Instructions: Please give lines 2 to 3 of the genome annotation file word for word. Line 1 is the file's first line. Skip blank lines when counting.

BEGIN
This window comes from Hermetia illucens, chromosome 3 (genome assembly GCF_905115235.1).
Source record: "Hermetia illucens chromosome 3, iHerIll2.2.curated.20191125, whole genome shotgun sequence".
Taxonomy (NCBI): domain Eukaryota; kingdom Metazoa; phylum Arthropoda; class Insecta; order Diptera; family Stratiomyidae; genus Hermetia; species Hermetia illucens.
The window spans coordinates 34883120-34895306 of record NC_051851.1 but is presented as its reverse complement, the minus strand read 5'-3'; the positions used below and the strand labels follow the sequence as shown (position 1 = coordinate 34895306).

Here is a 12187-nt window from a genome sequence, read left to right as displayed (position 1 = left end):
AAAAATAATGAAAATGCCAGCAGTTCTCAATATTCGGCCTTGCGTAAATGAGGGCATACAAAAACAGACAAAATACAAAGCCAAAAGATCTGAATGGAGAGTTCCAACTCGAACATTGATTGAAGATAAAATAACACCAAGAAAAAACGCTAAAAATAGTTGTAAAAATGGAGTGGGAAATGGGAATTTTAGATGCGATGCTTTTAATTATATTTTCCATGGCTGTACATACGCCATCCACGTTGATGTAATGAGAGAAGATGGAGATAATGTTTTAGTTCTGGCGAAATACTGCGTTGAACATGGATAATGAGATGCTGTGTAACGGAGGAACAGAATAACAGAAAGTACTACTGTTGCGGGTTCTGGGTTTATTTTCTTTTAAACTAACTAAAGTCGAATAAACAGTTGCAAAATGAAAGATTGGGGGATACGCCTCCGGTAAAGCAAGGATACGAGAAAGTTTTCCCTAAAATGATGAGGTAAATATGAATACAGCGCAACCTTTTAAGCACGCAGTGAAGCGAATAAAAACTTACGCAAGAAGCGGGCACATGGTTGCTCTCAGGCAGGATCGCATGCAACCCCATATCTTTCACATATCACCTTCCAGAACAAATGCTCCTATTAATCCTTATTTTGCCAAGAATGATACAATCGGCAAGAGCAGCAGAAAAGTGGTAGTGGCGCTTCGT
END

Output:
Source record: "Hermetia illucens chromosome 3, iHerIll2.2.curated.20191125, whole genome shotgun sequence".
Taxonomy (NCBI): domain Eukaryota; kingdom Metazoa; phylum Arthropoda; class Insecta; order Diptera; family Stratiomyidae; genus Hermetia; species Hermetia illucens.